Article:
Benedict Cumberbatch is back on the big screen in The Courier!
Benedict Cumberbatch is back on the big screen but not in the role that many of us may have initially been clamoring for. Fans of the Marvel Cinematic Universe (myself included) had high hopes that Cumberbatch might be making an appearance as Dr. Stephen Strange in WandaVision. Still, as we all know, that series concluded without a Dr. Strange cameo. However, Cumberbatch fans can now head to their local cinema to see him. You won’t see him as the Sorceror Supreme, but as Cold War spy Greville Wynne trying to end the Cuban Missile Crisis.
The Courier, directed by Dominic Cooke, is based on a true story. It is about a British salesman named Greville Wynne (Cumberbatch) who assisted MI6 in obtaining important Russian intelligence regarding the Soviet nuclear missile program with the help of a Russian source named Oleg Penkovsky (Merab Ninidze). The Courier premiered over a year ago at the 2020 Sundance Film Festival under the name Ironbark. It was supposed to come to theaters in mid-2020. Due to multiple delays resulting from the COVID-19 pandemic, it’s finally landing in theaters with a change in title over a year after its initial debut. The plot summary may sound a bit grim and bland, and, to put it bluntly, the movie is as well. It doesn’t offer a ton in the realm of suspense and imagination, but the performances and pacing are good enough to get you through to the end.
Cumberbatch lights up the screen as Wynne.
Greville Wynne is a charismatic salesman who can create a casual conversation with anyone he meets. His outgoing demeanor makes him a perfect candidate to be recruited by MI6 to assist in their mission. Through the course of the film, Cumberbatch effortlessly and believably transitions from an easygoing salesman to a paranoid spy in a performance that is grounded and believable.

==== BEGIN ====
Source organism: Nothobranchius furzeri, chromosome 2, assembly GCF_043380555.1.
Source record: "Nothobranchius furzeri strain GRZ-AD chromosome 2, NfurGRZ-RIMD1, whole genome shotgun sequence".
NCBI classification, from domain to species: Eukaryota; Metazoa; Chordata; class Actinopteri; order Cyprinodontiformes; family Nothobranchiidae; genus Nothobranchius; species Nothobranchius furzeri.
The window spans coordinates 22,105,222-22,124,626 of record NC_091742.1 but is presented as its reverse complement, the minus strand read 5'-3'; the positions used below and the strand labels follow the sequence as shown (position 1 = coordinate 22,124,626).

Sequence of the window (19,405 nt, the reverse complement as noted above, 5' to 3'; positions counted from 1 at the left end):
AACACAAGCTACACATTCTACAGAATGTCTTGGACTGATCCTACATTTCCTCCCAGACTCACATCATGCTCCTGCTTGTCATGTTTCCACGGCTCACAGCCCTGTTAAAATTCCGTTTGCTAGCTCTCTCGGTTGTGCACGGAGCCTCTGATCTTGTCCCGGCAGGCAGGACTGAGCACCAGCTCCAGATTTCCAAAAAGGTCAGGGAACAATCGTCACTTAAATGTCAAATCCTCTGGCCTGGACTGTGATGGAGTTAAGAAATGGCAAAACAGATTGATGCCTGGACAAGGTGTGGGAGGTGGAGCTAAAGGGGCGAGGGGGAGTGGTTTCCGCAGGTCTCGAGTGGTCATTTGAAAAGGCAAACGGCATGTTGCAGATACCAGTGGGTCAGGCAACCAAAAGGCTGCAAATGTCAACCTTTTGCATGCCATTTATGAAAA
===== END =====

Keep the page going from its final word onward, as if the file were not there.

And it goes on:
His wife, Sheila (Jessie Buckley), becomes suspicious of his actions throughout the course of the film. I’m a huge fan of Buckley, who has had memorable leading roles in films like ‘Wild Rose’ and ‘I’m Thinking of Ending Things,’ hence, it is slightly disappointing to see her relegated to the role of the concerned wife. However, she does the best she can with the material she has. Ninidze’s performance as Oleg Penkovsky is extremely gripping. Ninidze is a veteran actor, but this role will remain as one of his most memorable performances.
The Courier is apt to get compared to similar spy thrillers like Steven Spielberg’s Bridge of Spies, which is a much more memorable film. This movie is only Dominic Cooke’s second feature film, so it may not be fair to compare his work to that of someone as experienced as Spielberg. The Courier is fine enough, but it’s hard to imagine that it will make much of an impact during a time where theaters across the country are still gradually reopening. It’s worth seeking out if you’re really into this genre, but otherwise, you might be better off waiting until it hits streaming services in the future.
Final Rating: 6/10
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